AquaMEPHYTON; Konakion; Mephyton
- Very bad and sometimes deadly effects have happened when this drug was given and right after it has been given. These effects looked like allergic reactions with very bad heart or breathing problems. Some people have had these effects after getting this drug for the first time. Most of the time, these effects have happened after the shot was given in a vein. Talk with the doctor.
- It is often given to newborn babies.
- It is used to replace low vitamin K.
- It is used to treat or prevent bleeding.
- If your child has an allergy to this drug or any part of this drug.
- If your child is allergic to any drugs like this one or any other drugs, foods, or other substances. Tell the doctor about the allergy and what signs your child had, like rash; hives; itching; shortness of breath; wheezing; cough; swelling of face, lips, tongue, or throat; or any other signs.
- Tell all of your child’s health care providers that your child is taking this drug. This includes your child’s doctors, nurses, pharmacists, and dentists.
- Have your child’s blood work checked often. Talk with your child’s doctor.
- If your child is taking a blood thinner, have his/her blood work checked. Talk with your child’s doctor.
If your child is pregnant or breast-feeding a baby:
- Talk with the doctor if your child is pregnant, becomes pregnant, or is breast-feeding a baby. You will need to talk about the benefits and risks of using this drug.
- Signs of an allergic reaction, like rash; hives; itching; red, swollen, blistered, or peeling skin with or without fever; wheezing; tightness in the chest or throat; trouble breathing or talking; unusual hoarseness; or swelling of the mouth, face, lips, tongue, or throat.
- A fast heartbeat.
- A heartbeat that does not feel normal.
- Very bad dizziness or passing out.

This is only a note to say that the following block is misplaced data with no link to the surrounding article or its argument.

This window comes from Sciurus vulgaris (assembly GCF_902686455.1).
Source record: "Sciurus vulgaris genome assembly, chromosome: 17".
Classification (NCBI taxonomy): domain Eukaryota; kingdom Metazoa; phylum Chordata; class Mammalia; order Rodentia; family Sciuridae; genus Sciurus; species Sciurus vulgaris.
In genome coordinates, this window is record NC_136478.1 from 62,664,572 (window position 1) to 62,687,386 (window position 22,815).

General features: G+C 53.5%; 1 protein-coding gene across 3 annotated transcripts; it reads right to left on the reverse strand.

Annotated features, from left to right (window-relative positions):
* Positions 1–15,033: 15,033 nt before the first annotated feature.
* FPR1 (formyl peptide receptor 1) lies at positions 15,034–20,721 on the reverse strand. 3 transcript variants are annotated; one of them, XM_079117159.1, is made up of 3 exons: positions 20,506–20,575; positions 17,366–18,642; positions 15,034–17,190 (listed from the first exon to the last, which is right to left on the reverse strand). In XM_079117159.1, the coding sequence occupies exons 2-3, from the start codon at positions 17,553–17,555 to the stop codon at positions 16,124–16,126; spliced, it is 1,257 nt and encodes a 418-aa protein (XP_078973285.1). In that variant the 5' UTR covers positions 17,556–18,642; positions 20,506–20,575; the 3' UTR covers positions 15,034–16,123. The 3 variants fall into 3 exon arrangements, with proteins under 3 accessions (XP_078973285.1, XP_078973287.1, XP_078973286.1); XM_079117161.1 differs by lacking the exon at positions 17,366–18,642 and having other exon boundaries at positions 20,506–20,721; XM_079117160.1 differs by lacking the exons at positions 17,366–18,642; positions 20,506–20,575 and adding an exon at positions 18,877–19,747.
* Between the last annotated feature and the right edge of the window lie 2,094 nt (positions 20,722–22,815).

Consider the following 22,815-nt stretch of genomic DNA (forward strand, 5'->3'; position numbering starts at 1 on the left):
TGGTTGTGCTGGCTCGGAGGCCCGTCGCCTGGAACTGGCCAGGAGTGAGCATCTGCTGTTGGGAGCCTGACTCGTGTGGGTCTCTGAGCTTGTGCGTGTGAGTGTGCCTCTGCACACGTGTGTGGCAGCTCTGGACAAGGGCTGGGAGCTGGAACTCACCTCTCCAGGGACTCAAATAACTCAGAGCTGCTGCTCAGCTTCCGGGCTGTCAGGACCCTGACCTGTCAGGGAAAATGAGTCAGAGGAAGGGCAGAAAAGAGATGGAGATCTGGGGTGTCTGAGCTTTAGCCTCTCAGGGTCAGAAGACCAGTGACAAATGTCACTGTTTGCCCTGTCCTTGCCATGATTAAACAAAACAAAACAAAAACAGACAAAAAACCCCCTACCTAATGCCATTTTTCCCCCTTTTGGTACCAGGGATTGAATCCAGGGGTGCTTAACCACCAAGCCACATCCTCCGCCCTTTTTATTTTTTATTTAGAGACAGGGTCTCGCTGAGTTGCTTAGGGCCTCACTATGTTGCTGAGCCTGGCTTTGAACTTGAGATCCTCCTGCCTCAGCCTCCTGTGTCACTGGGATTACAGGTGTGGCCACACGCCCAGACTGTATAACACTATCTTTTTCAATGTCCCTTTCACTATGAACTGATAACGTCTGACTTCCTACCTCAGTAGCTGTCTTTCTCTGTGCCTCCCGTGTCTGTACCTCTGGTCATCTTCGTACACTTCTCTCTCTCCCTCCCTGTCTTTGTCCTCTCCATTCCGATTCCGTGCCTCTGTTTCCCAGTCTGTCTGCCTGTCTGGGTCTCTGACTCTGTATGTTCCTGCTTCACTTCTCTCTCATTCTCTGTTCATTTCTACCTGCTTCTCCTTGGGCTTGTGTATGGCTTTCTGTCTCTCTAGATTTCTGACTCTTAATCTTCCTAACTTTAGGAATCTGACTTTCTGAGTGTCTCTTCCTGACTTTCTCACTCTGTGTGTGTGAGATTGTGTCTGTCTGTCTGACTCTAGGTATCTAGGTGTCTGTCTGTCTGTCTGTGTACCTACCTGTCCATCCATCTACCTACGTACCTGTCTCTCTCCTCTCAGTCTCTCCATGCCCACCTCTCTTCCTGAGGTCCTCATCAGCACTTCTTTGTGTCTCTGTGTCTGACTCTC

- Shortness of breath.
- Sweating a lot.
- Change in color of skin to a bluish color like on the lips, nail beds, fingers, or toes.
- If your newborn has yellow skin or eyes.
- Pain where the shot was given.
- Irritation or swelling where the shot was given.
- Change in taste.
- Give this drug with or without food.
- It is given as a shot into a muscle, vein, or into the fatty part of the skin.
- Give a missed dose as soon as you think about it.
- If it is close to the time for your child’s next dose, skip the missed dose and go back to your child’s normal time.
- Do not give 2 doses at the same time or extra doses.
- Call your child’s doctor to find out what to do.
- Store tablets in the original container at room temperature. Keep the cap tightly closed.
- Protect from light.
- The shot will be given to your child in a hospital or doctor’s office. You will not store it at home.
- Keep all drugs in a safe place. Keep all drugs out of the reach of children and pets.
- Check with your pharmacist about how to throw out unused drugs.
- If your child’s symptoms or health problems do not get better or if they become worse, call your child’s doctor.
- Do not share your child’s drug with others and do not give anyone else’s drug to your child.
- Keep a list of all your child’s drugs (prescription, natural products, vitamins, OTC) with you. Give this list to your child’s doctor.
- Talk with your child’s doctor before giving your child any new drug, including prescription or OTC, natural products, or vitamins.
- Some drugs may have another patient information leaflet. If you have any questions about this drug, please talk with your child’s doctor, nurse, pharmacist, or other health care provider.
- If you think there has been an overdose, call your poison control center or get medical care right away. Be ready to tell or show what was taken, how much, and when it happened.